Micro Farming: The Next Big Thing

Posted by on Monday, August 20th, 2012 with 0

Pineapple Micro Farm

Image Source: 3plus.us

As world food demand rises with a growing population, micro farming is an old concept quickly gaining popularity. It use to be that big is beautiful  now the model is shifting to small is beautiful and that is the essence of micro farming.  The dominant 20th century paradigm that large-scale agriculture could save and feed the world is now being turned on its head as years of cumulative problems start to rear their ugly heads and climate instability becomes a more pressing issue.  The search for solutions to these problems has led people to the rediscovery of micro farming.

Micro farming was practiced for centuries before industrialized farming. With the growing demand for food, micro farming is gaining momentum through out the world including in urban areas. 15% of the world’s food now comes from micro farmers. It  works under the principles that the ecosystem is based on relationships of interdependency and balance.   Continue reading…

Ecotourist: What type are you?

Posted by on Friday, August 17th, 2012 with 1

Ecotourist Spotting

Image Source: Characterclearinghouse.fsu.edu

Americans love to travel making up 49% of Costa Rica tourists and they are demanding eco destination spots. According to the World Trade Organization, ecotourism captured 7% of the international market in 2007 with a global market economic impact of $77 billion. Ecotourism accounts for 6% of the worldwide GDP with a staggering growth rate of 5% per year. The industry is being driven by a rising consumer demand, which is creating a healthy market that many resorts are catering to.

But there are different types of ecotourists.

What kind of ecotourist are you? Continue reading…

Endangered Sharks: When the Predator becomes the Hunted

Posted by on Wednesday, August 15th, 2012 with 0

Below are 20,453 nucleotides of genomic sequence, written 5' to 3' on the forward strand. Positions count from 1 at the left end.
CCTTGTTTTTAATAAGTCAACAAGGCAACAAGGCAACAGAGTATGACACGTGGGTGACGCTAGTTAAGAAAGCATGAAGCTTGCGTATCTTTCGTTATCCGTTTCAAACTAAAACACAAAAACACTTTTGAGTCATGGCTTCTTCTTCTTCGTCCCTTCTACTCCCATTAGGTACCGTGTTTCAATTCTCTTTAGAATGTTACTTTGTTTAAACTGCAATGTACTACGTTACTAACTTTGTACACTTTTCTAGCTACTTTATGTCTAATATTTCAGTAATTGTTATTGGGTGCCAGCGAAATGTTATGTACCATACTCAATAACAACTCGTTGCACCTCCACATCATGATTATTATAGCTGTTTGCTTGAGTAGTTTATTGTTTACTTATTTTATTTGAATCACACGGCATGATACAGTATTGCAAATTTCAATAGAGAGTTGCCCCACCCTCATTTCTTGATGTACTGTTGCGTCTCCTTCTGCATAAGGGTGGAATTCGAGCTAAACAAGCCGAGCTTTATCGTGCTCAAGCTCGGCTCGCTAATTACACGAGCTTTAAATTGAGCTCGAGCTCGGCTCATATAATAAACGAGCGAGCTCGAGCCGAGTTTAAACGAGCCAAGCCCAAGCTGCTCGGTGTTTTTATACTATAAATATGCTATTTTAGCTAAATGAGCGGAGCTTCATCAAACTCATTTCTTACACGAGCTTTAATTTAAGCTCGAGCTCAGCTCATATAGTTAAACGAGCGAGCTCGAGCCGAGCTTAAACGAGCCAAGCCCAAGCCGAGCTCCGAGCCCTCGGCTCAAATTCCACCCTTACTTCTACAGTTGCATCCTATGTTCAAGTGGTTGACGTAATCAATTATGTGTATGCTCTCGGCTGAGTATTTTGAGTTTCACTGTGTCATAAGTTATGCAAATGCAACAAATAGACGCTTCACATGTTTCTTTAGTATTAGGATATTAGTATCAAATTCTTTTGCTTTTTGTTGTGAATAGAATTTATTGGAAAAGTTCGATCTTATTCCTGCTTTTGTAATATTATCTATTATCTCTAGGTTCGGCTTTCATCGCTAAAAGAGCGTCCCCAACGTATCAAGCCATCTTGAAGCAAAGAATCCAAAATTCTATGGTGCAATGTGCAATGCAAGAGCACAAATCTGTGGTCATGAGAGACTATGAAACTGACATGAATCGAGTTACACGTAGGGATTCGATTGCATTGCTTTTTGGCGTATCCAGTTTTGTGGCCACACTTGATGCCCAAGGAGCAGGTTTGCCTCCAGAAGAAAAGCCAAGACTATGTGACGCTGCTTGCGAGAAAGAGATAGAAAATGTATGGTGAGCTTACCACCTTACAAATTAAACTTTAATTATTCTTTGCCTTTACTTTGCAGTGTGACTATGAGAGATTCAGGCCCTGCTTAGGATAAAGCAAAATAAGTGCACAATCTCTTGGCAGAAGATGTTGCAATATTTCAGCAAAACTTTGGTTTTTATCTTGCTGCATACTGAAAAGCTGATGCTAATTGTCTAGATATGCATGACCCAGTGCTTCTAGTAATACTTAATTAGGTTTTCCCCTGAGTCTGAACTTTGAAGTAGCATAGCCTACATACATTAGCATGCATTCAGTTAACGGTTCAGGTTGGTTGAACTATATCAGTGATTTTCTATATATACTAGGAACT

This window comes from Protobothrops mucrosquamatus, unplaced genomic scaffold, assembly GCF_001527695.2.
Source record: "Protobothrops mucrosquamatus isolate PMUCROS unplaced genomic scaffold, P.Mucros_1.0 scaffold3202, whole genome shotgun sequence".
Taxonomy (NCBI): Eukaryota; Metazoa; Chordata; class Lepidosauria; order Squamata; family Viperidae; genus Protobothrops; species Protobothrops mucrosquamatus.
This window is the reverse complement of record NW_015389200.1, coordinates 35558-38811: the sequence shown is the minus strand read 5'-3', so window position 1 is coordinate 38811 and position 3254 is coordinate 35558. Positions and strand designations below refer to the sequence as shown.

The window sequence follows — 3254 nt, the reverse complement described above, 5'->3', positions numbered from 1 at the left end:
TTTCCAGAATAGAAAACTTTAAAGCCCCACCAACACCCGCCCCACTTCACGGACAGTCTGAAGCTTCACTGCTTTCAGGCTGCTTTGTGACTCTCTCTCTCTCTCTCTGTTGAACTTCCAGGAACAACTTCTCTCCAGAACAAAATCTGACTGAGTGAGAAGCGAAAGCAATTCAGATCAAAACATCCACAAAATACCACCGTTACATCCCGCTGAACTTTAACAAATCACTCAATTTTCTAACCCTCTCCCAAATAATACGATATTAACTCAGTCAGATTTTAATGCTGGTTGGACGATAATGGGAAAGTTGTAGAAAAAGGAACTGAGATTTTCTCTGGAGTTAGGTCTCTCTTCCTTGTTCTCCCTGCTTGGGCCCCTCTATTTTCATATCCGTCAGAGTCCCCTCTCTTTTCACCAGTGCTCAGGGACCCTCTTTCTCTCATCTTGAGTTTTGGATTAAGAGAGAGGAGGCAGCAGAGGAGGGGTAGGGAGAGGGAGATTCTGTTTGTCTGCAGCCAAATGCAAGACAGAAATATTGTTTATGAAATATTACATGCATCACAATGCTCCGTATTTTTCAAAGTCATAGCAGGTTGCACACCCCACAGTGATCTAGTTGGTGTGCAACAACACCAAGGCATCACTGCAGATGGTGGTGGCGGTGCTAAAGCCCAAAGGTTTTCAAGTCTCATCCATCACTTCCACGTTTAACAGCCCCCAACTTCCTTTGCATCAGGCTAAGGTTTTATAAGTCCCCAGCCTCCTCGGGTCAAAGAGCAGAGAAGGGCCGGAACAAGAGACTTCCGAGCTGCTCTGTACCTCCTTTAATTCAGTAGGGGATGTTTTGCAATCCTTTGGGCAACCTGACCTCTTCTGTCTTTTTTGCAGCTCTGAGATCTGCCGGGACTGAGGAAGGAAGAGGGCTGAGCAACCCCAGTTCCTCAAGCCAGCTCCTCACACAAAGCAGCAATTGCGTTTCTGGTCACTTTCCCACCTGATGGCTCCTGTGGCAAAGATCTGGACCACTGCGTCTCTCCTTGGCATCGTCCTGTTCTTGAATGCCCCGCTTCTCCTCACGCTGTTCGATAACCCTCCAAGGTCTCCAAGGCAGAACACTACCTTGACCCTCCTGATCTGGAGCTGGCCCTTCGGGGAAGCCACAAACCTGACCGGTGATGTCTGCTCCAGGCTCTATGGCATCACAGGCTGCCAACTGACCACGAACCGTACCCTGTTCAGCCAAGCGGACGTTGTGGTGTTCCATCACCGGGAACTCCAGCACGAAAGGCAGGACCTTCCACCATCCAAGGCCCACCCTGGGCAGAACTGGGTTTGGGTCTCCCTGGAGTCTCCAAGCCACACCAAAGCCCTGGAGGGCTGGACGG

Baby Sharks

Image Source: 3.bp.blogspot.com

Endangered sharks are abundant in these waters and these prehistoric creatures are some of the most intriguing of all of sea creatures. It is no surprise that the fertile Golfo Dulce is a nursery for many fish including juvenile sharks.  While they have gotten a bad wrap for being predators, they play a very important role in maintaining health of the oceans as predators and scavengers. Females travel from the ocean to this coastal area to birth pups in the mangroves where the young sharks find protection from large predators.  A growing concern are the free trade agreements with China that allow for large-scale extraction coupled with China’s insatiable appetite for shark fin soup.  The number of illegal shark poachers is on the rise and there is a growing push for shark protection initiatives in Costa Rica. Continue reading…

Discover A Secret Garden Along the Golfo Dulce

Posted by on Monday, August 13th, 2012 with 1

Welcome Sign

Image Source: Sailingcamelot.com

Tucked away in a remote spot along the Golfo Dulce is a magnificent botanical garden. New Hampshire natives Ron and Trudy McCallister while on a roadtrip from the USA to South America purchased an old cacao plantation and created the Casa Orquideas Botanical Gardens. Located at the base of the Piedras Blancas Mountains, they turned these five acres into a majestic “Garden of Eden.” Ron and Trudy, self-taught botanists, applied their years of knowledge to create this little exotic garden paradise. Today the garden supports conservation and education efforts and hosts many visitors to guided or unguided tours every year. Continue reading…

Spottting Humpbacks in Matapalo

Posted by on Friday, August 10th, 2012 with 0

Humpack Whale

Image Source: Cascadiaresearch.org